Pressing ahead with the talks was all the more important, the official said, because Tehran must end any bomb-related activity to get the sanctions relief it seeks. “They want something and we need something in return.”
One intelligence source from an IAEA member state said Fakhrizadeh seemed to be a “very qualified manager” inspiring loyalty among those working for him.
The Iranian official commented: “He is a very modest person who supports the team working for him.”
An exiled Iranian opposition group, the National Council of Resistance of Iran (NCRI), in May issued a report with what it said was a photograph of Fakhrizadeh, with dark hair and the customary beard stubble sported by backers of Iran’s Islamic leadership. It was not possible to independently verify it. A NCRI spokesman said it was “not very recent” but gave no detail.
The NCRI said Fakhrizadeh was born in 1958 in the holy Shi‘ite Muslim city of Qom, is a deputy defense minister and a Revolutionary Guards brigadier-general, holds a nuclear engineering doctorate and teaches at Iran’s University of Imam Hussein. It said he was the head of a secretive body which it called “the command center” behind atomic bomb-related activity.
“The information is consistent with the mainstream view that Fakhrizadeh ran and may still be running some kind of program, where the parts look related to nuclear weaponisation development,” nuclear expert David Albright said.
The NCRI exposed Iran’s uranium enrichment plant at Natanz and a heavy-water facility at Arak in 2002. But analysts say it has a mixed track record and an agenda of regime change in Iran.
Tariq Rauf, a former senior IAEA official who is critical of the U.N. agency’s inquiry, said the NCRI might be trying to stymie the negotiations between Iran and the powers.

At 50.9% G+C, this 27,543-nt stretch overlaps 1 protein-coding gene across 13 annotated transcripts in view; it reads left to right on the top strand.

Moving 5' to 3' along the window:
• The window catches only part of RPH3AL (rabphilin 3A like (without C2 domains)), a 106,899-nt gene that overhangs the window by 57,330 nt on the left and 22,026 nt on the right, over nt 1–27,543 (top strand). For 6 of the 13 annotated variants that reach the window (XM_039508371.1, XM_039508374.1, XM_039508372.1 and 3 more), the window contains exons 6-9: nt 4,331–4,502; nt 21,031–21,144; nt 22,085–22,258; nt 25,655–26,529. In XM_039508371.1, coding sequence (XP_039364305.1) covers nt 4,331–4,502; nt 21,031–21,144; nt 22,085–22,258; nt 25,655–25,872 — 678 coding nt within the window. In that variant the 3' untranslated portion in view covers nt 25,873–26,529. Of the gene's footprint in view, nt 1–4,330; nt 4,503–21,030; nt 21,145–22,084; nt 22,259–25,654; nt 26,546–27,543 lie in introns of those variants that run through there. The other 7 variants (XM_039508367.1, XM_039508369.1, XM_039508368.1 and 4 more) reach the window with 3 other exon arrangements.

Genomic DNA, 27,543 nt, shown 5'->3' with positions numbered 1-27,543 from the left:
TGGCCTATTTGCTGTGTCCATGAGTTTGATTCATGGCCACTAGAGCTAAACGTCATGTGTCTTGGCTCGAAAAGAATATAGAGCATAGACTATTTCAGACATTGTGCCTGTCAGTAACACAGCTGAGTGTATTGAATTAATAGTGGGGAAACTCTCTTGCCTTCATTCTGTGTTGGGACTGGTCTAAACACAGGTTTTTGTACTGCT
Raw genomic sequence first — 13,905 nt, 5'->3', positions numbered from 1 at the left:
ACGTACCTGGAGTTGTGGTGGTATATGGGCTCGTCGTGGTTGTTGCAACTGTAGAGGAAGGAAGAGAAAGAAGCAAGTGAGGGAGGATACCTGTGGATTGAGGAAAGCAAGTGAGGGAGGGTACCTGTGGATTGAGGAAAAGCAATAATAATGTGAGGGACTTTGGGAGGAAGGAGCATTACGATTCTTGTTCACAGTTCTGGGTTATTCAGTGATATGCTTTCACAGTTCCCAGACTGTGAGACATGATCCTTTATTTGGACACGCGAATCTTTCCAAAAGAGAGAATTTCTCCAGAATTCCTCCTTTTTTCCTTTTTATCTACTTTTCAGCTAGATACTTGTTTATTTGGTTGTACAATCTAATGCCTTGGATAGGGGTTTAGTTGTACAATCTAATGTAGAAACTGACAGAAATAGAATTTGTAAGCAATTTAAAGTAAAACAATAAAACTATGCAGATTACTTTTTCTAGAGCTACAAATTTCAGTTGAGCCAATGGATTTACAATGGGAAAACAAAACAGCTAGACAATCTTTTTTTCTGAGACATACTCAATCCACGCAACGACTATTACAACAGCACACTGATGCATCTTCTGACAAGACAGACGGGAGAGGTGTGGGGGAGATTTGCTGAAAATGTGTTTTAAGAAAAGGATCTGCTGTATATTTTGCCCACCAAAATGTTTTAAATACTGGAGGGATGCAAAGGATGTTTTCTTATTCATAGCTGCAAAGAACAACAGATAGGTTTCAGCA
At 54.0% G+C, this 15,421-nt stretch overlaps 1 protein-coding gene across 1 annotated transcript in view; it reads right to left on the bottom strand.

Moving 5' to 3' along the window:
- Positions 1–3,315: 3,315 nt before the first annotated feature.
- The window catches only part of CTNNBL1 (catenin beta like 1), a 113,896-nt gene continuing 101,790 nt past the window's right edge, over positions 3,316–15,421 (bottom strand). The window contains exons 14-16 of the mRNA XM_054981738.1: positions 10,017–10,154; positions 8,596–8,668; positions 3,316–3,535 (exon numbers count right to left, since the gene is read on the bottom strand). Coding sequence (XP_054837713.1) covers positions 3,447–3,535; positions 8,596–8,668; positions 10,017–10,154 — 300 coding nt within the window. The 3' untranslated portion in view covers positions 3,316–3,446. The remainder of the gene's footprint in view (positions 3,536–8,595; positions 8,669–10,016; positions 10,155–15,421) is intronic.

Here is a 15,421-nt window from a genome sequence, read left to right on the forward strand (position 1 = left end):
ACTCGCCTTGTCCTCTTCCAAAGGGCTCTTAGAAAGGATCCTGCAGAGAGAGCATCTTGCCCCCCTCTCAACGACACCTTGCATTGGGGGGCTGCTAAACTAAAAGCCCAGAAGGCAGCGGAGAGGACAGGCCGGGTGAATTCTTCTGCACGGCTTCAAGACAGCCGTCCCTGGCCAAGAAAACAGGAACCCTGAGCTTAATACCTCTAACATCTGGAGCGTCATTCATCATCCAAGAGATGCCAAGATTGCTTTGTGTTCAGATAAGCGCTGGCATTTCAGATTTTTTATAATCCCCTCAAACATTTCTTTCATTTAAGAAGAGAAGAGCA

“I would doubt that nuclear weapon-related work is still going on,” Rauf, now at the Stockholm International Peace Research Institute (SIPRI), said in an email to Reuters.
The IAEA has for years been investigating what it calls the possible military dimensions to Iran’s nuclear program. Iran says the allegations are false but has offered to help clarify them since pragmatist Hassan Rouhani became president last year.
However, Western officials say Iran should step up the pace of cooperation with the Vienna-based U.N. agency and that this is crucial for the chances of a successful outcome of the separate negotiations between Iran and the global powers on curbing the nuclear program and lifting sanctions on Tehran, a deal that would head off the risk of a new Middle East war.
“Interviewing Fakhrizadeh is critical. If not, there will always remain strong suspicions that Iran is hiding a capability to build nuclear weapons,” Albright said.
Citing information from member states and other sources, the IAEA’s 2011 document painted a picture of a concerted weapons program that was halted in 2003 - when Iran came under increased Western pressure - but some activities later resumed.
They included alleged computer studies regarding nuclear yield calculations and a nuclear trigger - activities that may have been carried out after 2003, some as late as 2009.
Around 2002-03, the IAEA said, Fakhrizadeh was the executive officer of the so-called AMAD Plan, which according to its information conducted studies related to uranium, high explosives and the revamping of a missile cone to accommodate a nuclear warhead.
More recently, he became head of a body called the Organisation of Defensive Innovation and Research, according to intelligence from one unidentified country cited by the report.
“The Agency is concerned because some of the activities undertaken after 2003 would be highly relevant to a nuclear weapon program,” added the IAEA document.
A source familiar with intelligence information on the issue said Fakhrizadeh appeared to have objected to the decision by the leadership to shelve bomb research over a decade ago, indicating that he was personally committed to the project.
“There is no chance that Iran will make him available. They will argue that it would expose him to danger, and he may well be on a real hit list,” Fitzpatrick said.
Additional reporting by Louis Charbonneau; Editing by Mark Heinrich